Hot Dip Galvanizing Process

Nov. 04, 2020

The steel strip can be hot-dipped galvanized into a continuous line. Hot-dip galvanized steel pipe(sometimes referred to as galvanized iron) is widely used in applications that require the strength of steel and zinc corrosion resistance, such as roofs and walls, safety fences, handrails, consumer appliances, and automotive body parts. A common use is in metal buckets. Galvanized steel is also used in most heating and cooling piping systems in buildings。

Individual metal products (such as steel beams or wrought iron doors) can be hot-dipped galvanized through a process called batch galvanizing. Other modern technologies have largely replaced hot-dip treatment. This includes electroplating zinc, which deposits a zinc layer from an aqueous electrolyte through electroplating to form a thinner, stronger bond.

The hot-dip galvanizing process will form a metallurgical bond between zinc and steel and form a series of unique iron-zinc alloys. The resulting coated steel can be used in almost the same way as the uncoated steel.

The typical operating mode of the hot-dip galvanizing line is as follows:

Use corrosive solutions to clean steel. This will remove oil/grease, dirt, and paint.

Rinse away corrosive cleaning solutions.

The steel is pickled in an acid solution to remove the mill scale.

Rinse off the pickling solution.

Hot-Dip Galvanized Steel Pipe

Flux (usually zinc ammonium chloride) is applied to the steel to prevent oxidation of clean surfaces exposed to the air. Let the flux dry on the steel, and help the liquid zinc to wet and adhere to the steel process.

The steel is immersed in the molten zinc bath and kept there until the temperature of the steel and the temperature of the bath reach equilibrium.

The steel is cooled in a quenching tank to lower its temperature and inhibit the adverse reaction of the newly formed coating with the atmosphere。

Lead is usually added to the molten zinc bath to improve the fluidity of the bath (thus limiting the excess zinc in the impregnated product by improving drainage performance), to help prevent scum, make it easier to recycle and protect the kettle from causes Problems caused by uneven heat distribution in the furnace. burner.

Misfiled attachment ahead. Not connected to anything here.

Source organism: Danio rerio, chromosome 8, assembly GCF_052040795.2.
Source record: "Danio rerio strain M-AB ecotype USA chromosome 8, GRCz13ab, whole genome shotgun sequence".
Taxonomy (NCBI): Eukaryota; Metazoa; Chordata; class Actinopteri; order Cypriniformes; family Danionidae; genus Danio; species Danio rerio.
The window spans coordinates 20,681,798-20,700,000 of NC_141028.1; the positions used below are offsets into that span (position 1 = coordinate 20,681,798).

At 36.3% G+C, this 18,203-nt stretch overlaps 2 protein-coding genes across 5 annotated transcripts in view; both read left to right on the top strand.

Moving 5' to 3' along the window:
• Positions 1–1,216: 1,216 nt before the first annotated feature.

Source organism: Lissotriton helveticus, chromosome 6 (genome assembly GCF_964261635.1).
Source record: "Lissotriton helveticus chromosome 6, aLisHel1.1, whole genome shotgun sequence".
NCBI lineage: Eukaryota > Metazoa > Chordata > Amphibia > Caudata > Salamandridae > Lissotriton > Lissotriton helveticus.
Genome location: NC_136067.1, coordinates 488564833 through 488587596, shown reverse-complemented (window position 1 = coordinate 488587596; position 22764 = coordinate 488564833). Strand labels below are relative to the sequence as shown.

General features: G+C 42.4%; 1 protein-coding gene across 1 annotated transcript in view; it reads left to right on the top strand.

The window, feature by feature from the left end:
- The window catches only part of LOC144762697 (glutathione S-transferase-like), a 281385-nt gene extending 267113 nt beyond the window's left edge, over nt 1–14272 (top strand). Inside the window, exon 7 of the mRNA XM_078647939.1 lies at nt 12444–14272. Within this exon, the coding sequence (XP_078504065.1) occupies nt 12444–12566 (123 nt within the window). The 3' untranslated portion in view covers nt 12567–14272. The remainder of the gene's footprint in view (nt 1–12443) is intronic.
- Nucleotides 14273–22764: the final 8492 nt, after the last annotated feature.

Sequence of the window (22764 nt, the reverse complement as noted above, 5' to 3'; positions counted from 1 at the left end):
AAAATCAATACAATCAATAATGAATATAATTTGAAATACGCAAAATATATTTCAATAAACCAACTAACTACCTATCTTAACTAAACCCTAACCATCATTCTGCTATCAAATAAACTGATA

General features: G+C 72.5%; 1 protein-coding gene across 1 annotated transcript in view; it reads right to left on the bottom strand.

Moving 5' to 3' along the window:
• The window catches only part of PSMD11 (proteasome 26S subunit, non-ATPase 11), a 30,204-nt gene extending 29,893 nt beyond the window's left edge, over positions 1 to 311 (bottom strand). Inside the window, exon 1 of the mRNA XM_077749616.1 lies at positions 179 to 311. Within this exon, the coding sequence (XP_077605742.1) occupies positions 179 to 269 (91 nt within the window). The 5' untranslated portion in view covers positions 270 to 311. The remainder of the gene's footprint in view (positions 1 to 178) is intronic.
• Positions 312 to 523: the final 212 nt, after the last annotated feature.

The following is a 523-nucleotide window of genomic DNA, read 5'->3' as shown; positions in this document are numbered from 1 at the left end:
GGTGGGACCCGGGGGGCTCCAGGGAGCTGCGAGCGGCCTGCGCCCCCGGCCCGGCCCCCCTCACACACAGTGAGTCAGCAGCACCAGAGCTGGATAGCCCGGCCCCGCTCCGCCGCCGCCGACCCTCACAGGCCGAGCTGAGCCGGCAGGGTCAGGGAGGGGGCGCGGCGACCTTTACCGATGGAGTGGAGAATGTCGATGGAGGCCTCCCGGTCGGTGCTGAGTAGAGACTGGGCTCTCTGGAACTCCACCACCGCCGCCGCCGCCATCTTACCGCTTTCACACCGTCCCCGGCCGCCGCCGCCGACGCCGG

Environmental regulations in the United States do not approve of lead in kettle baths. Lead is either added to the first grade Z1 zinc or it is already contained in the used second-grade zinc. The third method of reduction is to use low Z5 grade zinc.

The steel strip can be hot-dipped galvanized into a continuous line. Hot-dip galvanized steel strip (sometimes referred to as galvanized iron) is widely used in applications that require the strength of steel and zinc corrosion resistance, such as roofs and walls, safety fences, handrails, consumer appliances, and automotive body parts. A common use is in metal buckets. Galvanized steel is also used in most heating and cooling piping systems in buildings。

Individual metal products (such as steel beams or wrought iron doors) can be hot-dipped galvanized through a process called batch galvanizing. Other modern technologies have largely replaced hot-dip treatment. This includes electroplating zinc, which deposits a zinc layer from an aqueous electrolyte through electroplating to form a thinner, stronger bond.

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